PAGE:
In conclusion, although Elizabeth’s moderate religious policy had initially stabilised England’s political situation (for better or for worse), but the end of her reign another big and unsettling change was in the cards. Who would know if perhaps if would not be of the same magnitude as that suffered under the auspices of her father, Henry VIII, with the Reformation?

Astrology

What is Spirituality? I’m sure that I should know…

A client asked for astrological insight on her spirituality. But what she meant by that, she wasn’t too sure. I told her she wasn’t alone in her confusion and suggested that we explore this together. She wasn’t too keen on that, however. For her, spiritualty was too personal.

OK – so I decided to come up with something by myself. It couldn’t be that hard, could it? After all, I do have an MA in the Study of Mystical and Religious Experience (University of Kent, at Canterbury). Revisiting my work from that course, I realised that it’s harder than I’d anticipated – at least hard in the sense of pinning down anything specific about the definition of spirituality.

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For the record, here’s my shortlist:

  • Finding purpose or meaning,
  • Tuning in to soul or psyche,
  • Giving over to a ‘higher self’,
  • Connecting with deity or the divine.

Granted, I may not know exactly for what I’m looking, but at least, as an astrologer, ought I not know where to look? Astrologically, traces of spirituality (however defined) are bound to show up in one’s natal chart. But where exactly should I start?

Jupiter is the most likely culprit, you say? Sure, why not. As long as you realise that Jupiter looks for meaning in your life – not mine – he is, after all a personal planet.

How about Neptune then? There’s a distinct possibility. Astrological Neptune most certainly has been ascribed spiritual qualities. But if you’re looking for some ‘truth’, then Neptune will be problematic, as I’m sure you can imagine. If it’s one thing about viewing the world through rose-tinted glasses that you can definitely say, it’s that what you see is not what you’ll get.

How about Saturn, then? At least he doesn’t lie. Not only that, but he’s hugely practical and possibly good for my bank account. However, upon further reflection I’m forced to admit that Saturn’s brand of spirituality probably won’t be as uplifting as I’d like. Not only is he dark and dreary, but also associated with death and misfortune. Even if I were willing to overlook that, Saturn is much too keen to point out my weaknesses and vulnerabilities.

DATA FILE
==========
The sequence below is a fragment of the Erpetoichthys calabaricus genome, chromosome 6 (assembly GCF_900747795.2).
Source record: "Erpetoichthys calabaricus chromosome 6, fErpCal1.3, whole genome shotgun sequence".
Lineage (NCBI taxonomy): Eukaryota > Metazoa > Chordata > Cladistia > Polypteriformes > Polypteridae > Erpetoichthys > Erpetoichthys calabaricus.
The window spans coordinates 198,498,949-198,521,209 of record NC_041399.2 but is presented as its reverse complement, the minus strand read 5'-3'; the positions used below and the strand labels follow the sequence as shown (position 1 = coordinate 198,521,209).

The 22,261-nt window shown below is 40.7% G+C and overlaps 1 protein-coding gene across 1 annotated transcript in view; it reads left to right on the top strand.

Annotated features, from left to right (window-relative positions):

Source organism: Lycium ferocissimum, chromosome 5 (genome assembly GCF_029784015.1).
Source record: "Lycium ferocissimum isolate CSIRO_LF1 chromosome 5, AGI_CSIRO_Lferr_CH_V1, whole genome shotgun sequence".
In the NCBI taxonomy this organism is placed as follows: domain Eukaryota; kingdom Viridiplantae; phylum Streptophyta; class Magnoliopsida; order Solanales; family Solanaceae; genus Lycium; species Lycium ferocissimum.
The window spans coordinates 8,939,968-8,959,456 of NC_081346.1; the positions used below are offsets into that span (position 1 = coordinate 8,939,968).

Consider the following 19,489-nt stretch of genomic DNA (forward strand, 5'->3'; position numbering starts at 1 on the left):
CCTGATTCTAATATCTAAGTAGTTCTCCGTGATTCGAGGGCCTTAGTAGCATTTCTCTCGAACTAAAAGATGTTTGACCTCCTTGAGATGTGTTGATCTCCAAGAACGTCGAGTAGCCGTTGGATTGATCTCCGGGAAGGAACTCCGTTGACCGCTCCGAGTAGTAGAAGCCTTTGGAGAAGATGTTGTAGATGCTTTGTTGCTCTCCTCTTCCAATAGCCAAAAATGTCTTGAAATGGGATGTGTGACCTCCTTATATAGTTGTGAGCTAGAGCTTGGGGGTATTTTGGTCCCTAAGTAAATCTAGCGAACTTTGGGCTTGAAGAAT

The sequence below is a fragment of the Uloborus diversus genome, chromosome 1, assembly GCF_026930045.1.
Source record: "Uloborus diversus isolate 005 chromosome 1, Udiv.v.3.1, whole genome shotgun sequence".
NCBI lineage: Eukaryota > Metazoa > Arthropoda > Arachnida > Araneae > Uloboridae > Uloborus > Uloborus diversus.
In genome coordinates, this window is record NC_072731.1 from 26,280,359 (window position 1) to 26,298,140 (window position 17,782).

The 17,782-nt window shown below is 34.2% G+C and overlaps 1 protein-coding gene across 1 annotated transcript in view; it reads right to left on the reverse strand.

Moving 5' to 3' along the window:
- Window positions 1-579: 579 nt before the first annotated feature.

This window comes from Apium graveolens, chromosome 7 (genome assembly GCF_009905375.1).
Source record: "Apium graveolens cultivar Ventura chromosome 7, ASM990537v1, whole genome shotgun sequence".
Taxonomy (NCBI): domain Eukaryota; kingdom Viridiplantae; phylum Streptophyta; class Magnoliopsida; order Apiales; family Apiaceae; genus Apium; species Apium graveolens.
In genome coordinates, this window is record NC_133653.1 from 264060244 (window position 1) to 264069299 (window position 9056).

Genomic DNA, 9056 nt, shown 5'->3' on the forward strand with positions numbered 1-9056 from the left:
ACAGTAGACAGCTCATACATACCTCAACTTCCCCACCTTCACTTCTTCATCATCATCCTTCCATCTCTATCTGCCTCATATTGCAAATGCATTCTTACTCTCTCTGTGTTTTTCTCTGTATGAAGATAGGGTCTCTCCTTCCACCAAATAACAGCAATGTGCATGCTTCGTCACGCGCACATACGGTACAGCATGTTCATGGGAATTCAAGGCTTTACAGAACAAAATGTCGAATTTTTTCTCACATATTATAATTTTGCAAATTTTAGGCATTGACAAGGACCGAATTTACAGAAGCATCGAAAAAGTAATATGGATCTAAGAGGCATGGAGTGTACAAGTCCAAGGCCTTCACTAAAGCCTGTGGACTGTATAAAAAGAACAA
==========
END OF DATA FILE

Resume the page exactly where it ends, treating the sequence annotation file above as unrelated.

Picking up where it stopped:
If I’m really serious about my spirituality, then maybe I should go for organised religion. After all, they have been established by minds greater than mine. But after consideration, I’ve decided that I’m not that much into the suffering and sacrifice of Christianity and even if I were, I don’t see the worth of a paternalistic god. If He is only going to help those who help themselves, then of what worth is He? Besides I know that ‘believing’ can be dangerous and suspect that it isn’t very spiritual either. I mean, look at the Crusades – they were all about belief – and how ‘enlightened’ were they?

How about Buddhism? That sounds like my cup of tea. Not only have I pretty much given up consumerism but I’m also into yoga and meditation. Yet all that stuff about non-attachment and ego-surrender doesn’t really work that well in the western world, at least not unless I no longer have a mortgage, which unfortunately, I still do.Unknown.jpeg

It’s been awhile since I’ve done much with the ancient mystery religions. Definitely time to revisit those! Whilst I’m at it, modern mystery ‘religions’ like the Golden Dawn have always fascinated me and then – there’s alchemy and the kabbalah!